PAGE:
My research falls on both sides of the analytic-continental divide, a division that I try not to dwell on in my own work, as I find it artificial and restrictive. Most of my current research interests fall into four somewhat overlapping regions.
Wittgenstein, Heidegger, and Philosophical Method
A lot of my work touches on the question of what we’re doing when we do philosophy, and how we can find the words to do this work with lucidity, and not get in our own way. I find the term “metaphilosophy” problematic because it suggests that questions about the nature of philosophy can be detached from “first-order” philosophical questions, and vice versa. I believe that questions of method and approach pervade any serious philosophy, and I’m most drawn to philosophers for whom doing philosophy is inseparable from reflecting on what philosophy is: Wittgenstein and Heidegger in the first instance, although I’ve been inspired for the same reasons by philosophers as diverse as Plato and Nietzsche, St. Augustine and Derrida.
The later Wittgenstein is particularly interesting to me in this regard. Making sense of what Wittgenstein achieves in the Philosophical Investigations can’t be separated from the question of how and why he writes in the way that he does. A central focus of my work on Wittgenstein is to unpack his methodological innovations and the style through which they find expression.
I first read Being and Time early in my doctoral studies and was astonished to find in Heidegger so many connections with Wittgenstein, and that despite the fact that Heidegger’s writings are in many ways stylistically the opposite of the austere, jargon-free prose and ahistorical stance of Wittgenstein’s.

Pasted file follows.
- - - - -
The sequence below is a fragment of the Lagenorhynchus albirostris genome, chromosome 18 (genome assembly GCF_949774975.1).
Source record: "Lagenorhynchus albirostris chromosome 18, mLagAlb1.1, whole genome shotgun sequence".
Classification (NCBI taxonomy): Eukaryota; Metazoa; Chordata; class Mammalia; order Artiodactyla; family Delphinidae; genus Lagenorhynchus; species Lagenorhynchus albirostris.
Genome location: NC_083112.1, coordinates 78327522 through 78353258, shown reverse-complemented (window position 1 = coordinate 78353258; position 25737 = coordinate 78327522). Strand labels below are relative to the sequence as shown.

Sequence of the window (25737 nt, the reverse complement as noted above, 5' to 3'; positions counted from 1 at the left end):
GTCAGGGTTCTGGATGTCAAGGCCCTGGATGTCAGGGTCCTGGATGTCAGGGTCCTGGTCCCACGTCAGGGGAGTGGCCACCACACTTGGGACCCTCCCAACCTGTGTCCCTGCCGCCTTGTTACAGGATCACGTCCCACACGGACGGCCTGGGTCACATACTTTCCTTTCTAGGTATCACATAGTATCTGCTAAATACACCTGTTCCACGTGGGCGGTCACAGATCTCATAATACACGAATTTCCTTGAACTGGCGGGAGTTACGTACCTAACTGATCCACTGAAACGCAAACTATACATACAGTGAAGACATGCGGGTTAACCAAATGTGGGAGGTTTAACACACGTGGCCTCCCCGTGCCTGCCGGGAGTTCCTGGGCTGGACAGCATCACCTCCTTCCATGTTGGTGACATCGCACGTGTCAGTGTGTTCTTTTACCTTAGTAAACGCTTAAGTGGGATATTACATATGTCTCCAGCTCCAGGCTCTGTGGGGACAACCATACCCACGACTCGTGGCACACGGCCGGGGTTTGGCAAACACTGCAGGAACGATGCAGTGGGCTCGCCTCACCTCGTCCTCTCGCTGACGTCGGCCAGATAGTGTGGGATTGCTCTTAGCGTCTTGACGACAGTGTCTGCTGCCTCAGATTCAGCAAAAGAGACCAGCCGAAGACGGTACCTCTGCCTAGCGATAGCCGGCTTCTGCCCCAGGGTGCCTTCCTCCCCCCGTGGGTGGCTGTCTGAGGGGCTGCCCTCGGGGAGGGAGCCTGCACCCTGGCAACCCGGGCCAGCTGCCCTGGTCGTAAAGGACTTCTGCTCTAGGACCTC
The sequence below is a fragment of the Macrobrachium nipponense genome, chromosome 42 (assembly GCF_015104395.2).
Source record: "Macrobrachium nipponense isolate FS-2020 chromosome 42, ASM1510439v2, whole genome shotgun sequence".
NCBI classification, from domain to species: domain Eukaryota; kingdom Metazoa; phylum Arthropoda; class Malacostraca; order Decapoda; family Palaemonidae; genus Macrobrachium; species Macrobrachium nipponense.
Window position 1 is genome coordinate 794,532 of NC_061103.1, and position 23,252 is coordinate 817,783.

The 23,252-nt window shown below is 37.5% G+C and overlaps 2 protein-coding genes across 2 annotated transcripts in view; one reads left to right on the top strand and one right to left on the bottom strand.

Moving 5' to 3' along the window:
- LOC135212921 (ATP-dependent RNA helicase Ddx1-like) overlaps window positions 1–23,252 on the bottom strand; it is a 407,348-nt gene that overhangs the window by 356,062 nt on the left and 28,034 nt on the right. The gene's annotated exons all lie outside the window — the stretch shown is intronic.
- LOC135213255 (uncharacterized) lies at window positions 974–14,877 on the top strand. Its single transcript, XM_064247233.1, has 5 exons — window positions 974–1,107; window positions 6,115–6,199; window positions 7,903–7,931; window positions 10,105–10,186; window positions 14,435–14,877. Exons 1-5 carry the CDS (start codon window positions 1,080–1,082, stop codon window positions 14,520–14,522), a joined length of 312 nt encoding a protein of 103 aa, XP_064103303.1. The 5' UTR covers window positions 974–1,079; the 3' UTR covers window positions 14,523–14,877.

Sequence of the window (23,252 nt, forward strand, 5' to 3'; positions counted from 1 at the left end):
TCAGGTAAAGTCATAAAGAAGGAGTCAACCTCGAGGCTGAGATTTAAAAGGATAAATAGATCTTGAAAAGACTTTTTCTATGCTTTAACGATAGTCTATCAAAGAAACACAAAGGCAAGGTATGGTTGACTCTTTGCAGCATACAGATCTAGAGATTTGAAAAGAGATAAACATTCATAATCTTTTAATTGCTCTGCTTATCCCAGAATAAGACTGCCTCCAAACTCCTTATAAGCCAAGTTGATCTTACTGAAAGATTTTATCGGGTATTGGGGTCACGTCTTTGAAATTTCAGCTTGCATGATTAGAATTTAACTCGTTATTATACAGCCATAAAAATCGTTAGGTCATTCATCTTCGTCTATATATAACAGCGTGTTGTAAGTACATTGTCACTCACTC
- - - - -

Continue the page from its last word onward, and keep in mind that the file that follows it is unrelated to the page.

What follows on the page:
I’ve written on both Wittgenstein and Heidegger independently, and have also co-edited a collection of essays—to which I contributed—touching on the pathways and provocations that reveal themselves when we put their work into contact. I have four further papers in progress that treat methodological issues in Wittgenstein—in connection with ideas in aesthetics, Heidegger, and St. Augustine.
My doctoral thesis explored the methodological basis for ordinary language philosophy, taking Wittgenstein and Austin as protagonists, and engaging extensively with Heidegger and other figures in the continental tradition as well. A revised book manuscript, which focuses more narrowly on Wittgenstein and Heidegger, recently received two positive reviews from Oxford University Press, and I expect to sign a publishing agreement in the coming weeks. In the meantime, I have a paper forthcoming that deals with some of the material on Austin that was cut from the thesis as it evolved into a book.
Games, Play, and Aesthetics
Human nature is deeply informed by our capacity for play. Its manifestations are variegated and surprising—and given surprisingly scant attention by philosophers. I’ve found that thinking carefully about the nature and structure of games and non-game play provides a powerful lens for thinking about a range of human activities, from art to religious practice. This research extends my cross-pollinating work in continental and analytic philosophy: Gadamer, Derrida, Kant, Schiller, and Johan Huizinga are major inspirations, but so are Kendall Walton, Bernard Suits, and, of course, Wittgenstein.